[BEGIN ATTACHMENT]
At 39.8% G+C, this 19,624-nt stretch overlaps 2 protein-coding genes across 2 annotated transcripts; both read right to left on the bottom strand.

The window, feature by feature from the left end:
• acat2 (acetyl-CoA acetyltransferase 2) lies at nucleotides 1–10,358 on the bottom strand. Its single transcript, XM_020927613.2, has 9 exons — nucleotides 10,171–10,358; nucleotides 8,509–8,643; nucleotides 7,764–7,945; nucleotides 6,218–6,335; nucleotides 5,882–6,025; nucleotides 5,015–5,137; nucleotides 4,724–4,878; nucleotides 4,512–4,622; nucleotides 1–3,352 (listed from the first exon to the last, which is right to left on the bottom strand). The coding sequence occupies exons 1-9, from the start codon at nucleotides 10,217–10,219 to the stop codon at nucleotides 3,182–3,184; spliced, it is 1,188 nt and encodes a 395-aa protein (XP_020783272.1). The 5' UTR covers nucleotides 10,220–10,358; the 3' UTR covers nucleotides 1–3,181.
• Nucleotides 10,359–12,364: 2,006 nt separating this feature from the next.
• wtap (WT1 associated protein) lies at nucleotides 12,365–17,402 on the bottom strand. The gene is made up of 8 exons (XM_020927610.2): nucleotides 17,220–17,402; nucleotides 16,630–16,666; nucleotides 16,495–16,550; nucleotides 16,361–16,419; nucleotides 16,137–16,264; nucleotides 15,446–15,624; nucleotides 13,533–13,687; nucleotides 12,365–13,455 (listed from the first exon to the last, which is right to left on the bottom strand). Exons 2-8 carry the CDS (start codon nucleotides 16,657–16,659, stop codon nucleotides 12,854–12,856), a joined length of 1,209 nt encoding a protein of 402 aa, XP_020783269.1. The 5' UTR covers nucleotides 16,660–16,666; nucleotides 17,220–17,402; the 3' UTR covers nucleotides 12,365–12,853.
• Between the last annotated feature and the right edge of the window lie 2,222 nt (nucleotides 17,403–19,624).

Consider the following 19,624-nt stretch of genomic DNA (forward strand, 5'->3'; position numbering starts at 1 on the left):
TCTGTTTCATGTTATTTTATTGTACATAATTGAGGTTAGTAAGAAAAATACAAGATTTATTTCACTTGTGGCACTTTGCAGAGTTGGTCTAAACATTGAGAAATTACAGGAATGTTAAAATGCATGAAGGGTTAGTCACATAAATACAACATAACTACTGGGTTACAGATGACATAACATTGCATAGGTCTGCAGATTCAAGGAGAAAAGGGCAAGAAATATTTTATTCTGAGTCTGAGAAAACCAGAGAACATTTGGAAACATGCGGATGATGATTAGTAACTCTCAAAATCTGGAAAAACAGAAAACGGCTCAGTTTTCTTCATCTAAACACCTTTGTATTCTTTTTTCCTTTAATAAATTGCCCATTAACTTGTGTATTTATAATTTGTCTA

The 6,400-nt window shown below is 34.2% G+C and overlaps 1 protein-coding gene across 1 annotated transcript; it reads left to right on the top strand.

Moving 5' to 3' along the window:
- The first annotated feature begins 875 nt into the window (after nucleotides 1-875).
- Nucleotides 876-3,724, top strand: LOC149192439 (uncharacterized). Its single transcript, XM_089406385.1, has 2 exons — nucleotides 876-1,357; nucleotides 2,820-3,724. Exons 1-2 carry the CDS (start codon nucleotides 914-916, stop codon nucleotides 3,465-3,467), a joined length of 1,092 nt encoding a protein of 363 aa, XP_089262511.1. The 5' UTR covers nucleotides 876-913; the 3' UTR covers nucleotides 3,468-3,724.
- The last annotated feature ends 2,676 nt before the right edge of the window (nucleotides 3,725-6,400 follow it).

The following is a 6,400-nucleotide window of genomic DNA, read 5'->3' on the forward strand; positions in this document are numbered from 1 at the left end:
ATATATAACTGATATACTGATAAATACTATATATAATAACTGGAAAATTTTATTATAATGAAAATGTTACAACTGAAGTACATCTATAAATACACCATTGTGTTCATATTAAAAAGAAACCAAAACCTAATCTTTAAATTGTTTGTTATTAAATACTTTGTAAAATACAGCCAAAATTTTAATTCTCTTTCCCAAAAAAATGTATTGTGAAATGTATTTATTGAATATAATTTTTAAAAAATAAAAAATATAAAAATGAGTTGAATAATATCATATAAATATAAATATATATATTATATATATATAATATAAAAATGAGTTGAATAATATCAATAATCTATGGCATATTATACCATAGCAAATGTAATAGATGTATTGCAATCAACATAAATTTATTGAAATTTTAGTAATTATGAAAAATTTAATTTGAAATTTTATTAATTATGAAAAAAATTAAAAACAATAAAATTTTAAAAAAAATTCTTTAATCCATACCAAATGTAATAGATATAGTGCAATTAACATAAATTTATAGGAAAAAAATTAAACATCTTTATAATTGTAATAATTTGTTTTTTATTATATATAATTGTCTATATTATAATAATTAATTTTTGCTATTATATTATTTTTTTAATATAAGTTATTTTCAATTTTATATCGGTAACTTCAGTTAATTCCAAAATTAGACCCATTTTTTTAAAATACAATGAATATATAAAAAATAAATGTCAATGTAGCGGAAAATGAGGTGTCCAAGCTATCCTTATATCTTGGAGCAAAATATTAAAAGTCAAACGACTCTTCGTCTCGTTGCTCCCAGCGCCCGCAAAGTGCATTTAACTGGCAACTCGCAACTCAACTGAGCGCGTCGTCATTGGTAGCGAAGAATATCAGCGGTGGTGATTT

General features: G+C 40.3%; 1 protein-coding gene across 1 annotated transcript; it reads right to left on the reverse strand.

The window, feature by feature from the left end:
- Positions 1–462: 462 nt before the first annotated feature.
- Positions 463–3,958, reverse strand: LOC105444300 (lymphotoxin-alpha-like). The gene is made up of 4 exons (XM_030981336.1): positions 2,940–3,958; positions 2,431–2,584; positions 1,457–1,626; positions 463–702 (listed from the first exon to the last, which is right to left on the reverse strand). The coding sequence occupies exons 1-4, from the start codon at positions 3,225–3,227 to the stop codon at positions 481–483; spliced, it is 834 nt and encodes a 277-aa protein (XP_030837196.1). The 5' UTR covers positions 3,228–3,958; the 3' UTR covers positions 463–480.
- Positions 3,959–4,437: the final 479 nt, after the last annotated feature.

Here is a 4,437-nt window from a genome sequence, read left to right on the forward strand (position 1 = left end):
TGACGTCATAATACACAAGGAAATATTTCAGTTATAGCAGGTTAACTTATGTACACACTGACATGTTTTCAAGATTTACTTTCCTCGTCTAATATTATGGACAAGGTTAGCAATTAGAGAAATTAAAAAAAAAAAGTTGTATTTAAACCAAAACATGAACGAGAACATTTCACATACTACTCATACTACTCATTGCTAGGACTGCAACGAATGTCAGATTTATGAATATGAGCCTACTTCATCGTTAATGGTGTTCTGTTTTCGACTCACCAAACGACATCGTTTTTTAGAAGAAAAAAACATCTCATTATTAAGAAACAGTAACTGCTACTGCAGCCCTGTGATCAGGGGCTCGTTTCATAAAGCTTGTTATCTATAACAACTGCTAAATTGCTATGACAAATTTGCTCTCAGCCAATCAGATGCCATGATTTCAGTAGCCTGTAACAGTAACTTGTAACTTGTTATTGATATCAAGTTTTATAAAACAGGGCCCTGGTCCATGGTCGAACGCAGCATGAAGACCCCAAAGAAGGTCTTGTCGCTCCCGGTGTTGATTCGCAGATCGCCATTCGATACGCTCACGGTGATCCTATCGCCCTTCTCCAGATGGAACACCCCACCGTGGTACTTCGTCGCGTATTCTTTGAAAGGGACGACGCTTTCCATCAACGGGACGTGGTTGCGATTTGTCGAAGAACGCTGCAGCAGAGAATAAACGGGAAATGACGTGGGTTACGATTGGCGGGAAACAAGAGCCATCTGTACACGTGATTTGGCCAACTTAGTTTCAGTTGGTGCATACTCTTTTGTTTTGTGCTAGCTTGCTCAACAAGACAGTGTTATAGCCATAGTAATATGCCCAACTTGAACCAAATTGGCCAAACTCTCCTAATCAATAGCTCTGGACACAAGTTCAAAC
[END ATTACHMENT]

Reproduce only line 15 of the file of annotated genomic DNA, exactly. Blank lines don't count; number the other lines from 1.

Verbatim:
ATATATAACTGATATACTGATAAATACTATATATAATAACTGGAAAATTTTATTATAATGAAAATGTTACAACTGAAGTACATCTATAAATACACCATTGTGTTCATATTAAAAAGAAACCAAAACCTAATCTTTAAATTGTTTGTTATTAAATACTTTGTAAAATACAGCCAAAATTTTAATTCTCTTTCCCAAAAAAATGTATTGTGAAATGTATTTATTGAATATAATTTTTAAAAAATAAAAAATATAAAAATGAGTTGAATAATATCATATAAATATAAATATATATATTATATATATATAATATAAAAATGAGTTGAATAATATCAATAATCTATGGCATATTATACCATAGCAAATGTAATAGATGTATTGCAATCAACATAAATTTATTGAAATTTTAGTAATTATGAAAAATTTAATTTGAAATTTTATTAATTATGAAAAAAATTAAAAACAATAAAATTTTAAAAAAAATTCTTTAATCCATACCAAATGTAATAGATATAGTGCAATTAACATAAATTTATAGGAAAAAAATTAAACATCTTTATAATTGTAATAATTTGTTTTTTATTATATATAATTGTCTATATTATAATAATTAATTTTTGCTATTATATTATTTTTTTAATATAAGTTATTTTCAATTTTATATCGGTAACTTCAGTTAATTCCAAAATTAGACCCATTTTTTTAAAATACAATGAATATATAAAAAATAAATGTCAATGTAGCGGAAAATGAGGTGTCCAAGCTATCCTTATATCTTGGAGCAAAATATTAAAAGTCAAACGACTCTTCGTCTCGTTGCTCCCAGCGCCCGCAAAGTGCATTTAACTGGCAACTCGCAACTCAACTGAGCGCGTCGTCATTGGTAGCGAAGAATATCAGCGGTGGTGATTT